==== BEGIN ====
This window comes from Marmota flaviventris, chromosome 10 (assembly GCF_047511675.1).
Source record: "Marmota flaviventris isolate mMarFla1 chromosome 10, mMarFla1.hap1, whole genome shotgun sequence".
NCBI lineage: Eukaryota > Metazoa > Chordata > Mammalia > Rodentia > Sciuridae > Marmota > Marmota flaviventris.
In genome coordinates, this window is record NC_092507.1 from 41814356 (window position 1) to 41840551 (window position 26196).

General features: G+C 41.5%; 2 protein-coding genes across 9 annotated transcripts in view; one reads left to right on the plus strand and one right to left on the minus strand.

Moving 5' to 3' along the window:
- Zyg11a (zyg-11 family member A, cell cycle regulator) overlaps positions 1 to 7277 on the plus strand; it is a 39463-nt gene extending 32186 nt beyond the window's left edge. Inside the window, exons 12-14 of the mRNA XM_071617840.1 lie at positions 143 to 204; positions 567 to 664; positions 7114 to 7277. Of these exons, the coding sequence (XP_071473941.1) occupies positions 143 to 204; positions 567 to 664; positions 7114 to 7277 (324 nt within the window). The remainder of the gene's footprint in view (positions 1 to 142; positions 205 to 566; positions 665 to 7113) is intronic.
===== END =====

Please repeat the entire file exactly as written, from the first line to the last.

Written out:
This window comes from Marmota flaviventris, chromosome 10 (assembly GCF_047511675.1).
Source record: "Marmota flaviventris isolate mMarFla1 chromosome 10, mMarFla1.hap1, whole genome shotgun sequence".
NCBI lineage: Eukaryota > Metazoa > Chordata > Mammalia > Rodentia > Sciuridae > Marmota > Marmota flaviventris.
In genome coordinates, this window is record NC_092507.1 from 41814356 (window position 1) to 41840551 (window position 26196).

General features: G+C 41.5%; 2 protein-coding genes across 9 annotated transcripts in view; one reads left to right on the plus strand and one right to left on the minus strand.

Moving 5' to 3' along the window:
- Zyg11a (zyg-11 family member A, cell cycle regulator) overlaps positions 1 to 7277 on the plus strand; it is a 39463-nt gene extending 32186 nt beyond the window's left edge. Inside the window, exons 12-14 of the mRNA XM_071617840.1 lie at positions 143 to 204; positions 567 to 664; positions 7114 to 7277. Of these exons, the coding sequence (XP_071473941.1) occupies positions 143 to 204; positions 567 to 664; positions 7114 to 7277 (324 nt within the window). The remainder of the gene's footprint in view (positions 1 to 142; positions 205 to 566; positions 665 to 7113) is intronic.